Thanks in part to the standard fit diesel engine and high level of standard specification, the 508 isn’t what you’d call a bargain. Even the cheapest version is pricier than rivals from Ford, Vauxhall, Skoda and even the VW Passat. To make matters worse, it’s expected to lose almost three quarters of its value after just three years.
Stick to the basic manual saloon and carbon emissions are just 99g/km, helping keep benefit in kind (BIK) payments relatively low. Even the most powerful automatic emits just 110g/km, although the high list price means BIK payments will still be higher than some rivals.
The 508 range starts with the Active model that gets adjustable lumbar support, cruise control, rear parking sensors, dual-zone climate control, a 7.0in infotainment system with DAB radio, sat-nav, Android Auto and Apple CarPlay plus 17in alloy wheels.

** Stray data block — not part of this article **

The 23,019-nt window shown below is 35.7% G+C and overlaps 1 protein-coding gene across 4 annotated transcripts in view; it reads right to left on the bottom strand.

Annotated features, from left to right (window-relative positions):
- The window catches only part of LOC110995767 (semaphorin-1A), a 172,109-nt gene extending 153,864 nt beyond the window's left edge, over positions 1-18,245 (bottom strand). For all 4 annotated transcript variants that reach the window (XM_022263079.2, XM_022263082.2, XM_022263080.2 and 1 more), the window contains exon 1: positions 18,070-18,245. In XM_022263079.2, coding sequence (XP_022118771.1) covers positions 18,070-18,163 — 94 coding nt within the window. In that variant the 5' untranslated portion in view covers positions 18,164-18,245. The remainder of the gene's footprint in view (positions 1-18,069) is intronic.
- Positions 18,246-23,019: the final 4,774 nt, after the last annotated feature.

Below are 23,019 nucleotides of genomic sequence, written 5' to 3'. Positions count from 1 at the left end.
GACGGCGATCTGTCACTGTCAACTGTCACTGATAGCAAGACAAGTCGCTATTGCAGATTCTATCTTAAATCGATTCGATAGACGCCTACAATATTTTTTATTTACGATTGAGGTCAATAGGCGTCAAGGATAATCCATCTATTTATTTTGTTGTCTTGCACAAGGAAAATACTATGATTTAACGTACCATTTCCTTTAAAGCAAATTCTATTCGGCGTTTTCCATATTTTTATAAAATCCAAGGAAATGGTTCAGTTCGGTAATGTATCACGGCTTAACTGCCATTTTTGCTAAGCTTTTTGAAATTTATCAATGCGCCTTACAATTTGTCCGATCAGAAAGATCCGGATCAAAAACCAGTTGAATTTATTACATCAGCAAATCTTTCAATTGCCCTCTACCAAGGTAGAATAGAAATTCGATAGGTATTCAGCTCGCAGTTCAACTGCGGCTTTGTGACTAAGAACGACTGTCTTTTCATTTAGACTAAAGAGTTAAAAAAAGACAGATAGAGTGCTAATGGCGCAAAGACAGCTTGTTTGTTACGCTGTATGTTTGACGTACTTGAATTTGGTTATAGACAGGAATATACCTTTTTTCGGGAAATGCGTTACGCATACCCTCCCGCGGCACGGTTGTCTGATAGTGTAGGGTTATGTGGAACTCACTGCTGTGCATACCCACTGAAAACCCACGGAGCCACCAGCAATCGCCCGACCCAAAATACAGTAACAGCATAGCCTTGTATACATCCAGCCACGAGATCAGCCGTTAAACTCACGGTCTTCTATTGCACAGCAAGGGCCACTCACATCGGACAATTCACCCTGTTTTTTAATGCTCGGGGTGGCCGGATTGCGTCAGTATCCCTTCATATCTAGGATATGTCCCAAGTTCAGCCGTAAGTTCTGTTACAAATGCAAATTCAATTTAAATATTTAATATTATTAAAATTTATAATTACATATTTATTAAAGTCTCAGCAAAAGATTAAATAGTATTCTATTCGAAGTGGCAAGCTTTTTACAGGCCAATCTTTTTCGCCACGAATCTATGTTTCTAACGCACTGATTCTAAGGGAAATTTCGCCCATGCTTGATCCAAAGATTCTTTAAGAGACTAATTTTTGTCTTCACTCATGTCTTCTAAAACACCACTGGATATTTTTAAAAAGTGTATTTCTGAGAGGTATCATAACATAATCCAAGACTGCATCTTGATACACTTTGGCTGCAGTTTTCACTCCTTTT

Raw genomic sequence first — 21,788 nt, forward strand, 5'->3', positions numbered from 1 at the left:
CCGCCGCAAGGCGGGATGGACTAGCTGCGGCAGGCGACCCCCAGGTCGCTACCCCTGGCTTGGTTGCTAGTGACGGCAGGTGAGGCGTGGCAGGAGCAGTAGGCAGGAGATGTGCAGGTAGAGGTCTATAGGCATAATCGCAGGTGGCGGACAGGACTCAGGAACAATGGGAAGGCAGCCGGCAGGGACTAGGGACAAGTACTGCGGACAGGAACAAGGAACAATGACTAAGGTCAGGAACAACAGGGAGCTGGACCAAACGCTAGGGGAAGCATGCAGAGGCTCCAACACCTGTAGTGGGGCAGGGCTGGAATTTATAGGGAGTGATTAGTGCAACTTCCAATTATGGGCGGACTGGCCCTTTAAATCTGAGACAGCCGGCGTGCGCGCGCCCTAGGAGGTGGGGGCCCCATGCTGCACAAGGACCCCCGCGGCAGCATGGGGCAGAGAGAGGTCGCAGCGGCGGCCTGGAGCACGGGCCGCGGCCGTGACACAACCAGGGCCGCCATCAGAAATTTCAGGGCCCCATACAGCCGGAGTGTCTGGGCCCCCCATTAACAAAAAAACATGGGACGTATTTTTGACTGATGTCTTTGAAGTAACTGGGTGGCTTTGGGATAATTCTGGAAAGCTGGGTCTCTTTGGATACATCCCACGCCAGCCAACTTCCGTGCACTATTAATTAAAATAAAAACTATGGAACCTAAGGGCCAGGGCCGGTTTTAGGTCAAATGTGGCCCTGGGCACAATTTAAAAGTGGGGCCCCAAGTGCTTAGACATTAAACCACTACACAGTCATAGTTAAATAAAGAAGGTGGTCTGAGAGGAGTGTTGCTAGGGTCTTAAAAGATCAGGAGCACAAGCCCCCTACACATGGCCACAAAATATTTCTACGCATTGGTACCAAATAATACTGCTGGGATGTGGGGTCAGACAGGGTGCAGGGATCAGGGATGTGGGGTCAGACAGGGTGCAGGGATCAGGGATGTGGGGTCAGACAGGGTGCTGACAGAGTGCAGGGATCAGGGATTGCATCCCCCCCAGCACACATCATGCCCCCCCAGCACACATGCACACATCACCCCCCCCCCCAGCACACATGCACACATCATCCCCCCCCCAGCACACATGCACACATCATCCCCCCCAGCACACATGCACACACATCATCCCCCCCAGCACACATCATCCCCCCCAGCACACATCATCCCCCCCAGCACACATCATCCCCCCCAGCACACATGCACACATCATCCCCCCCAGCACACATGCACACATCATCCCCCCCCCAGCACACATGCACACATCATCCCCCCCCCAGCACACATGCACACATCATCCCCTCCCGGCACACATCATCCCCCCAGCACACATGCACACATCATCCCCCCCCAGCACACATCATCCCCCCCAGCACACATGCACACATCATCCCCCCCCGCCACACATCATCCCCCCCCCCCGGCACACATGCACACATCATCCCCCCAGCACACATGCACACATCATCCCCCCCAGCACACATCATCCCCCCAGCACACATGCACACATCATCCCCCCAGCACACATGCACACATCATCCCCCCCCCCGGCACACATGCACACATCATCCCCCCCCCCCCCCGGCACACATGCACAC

The next step up is Allure that adds heated electric front seats, half leather seats, front parking sensors, a reversing camera, keyless entry and start, 18in wheels and a blind spot monitoring system. GT Line then adds different wheels, twin exhausts and full LED headlights.
At the top of the range is the GT that gets the most powerful engine, 19in wheels, full leather seats and a head up display. We’d advise sticking to Active trim as it has plenty of kit and you’ll minimise the amount of money you’ll lose. That said, you have to go up to Allure trim to get the 2.0-litre diesel.
All 508s get a raft of airbags and the usual electronic assistants but none have automatic braking, not even as an option. It does at least get a five star Euro NCAP safety rating.
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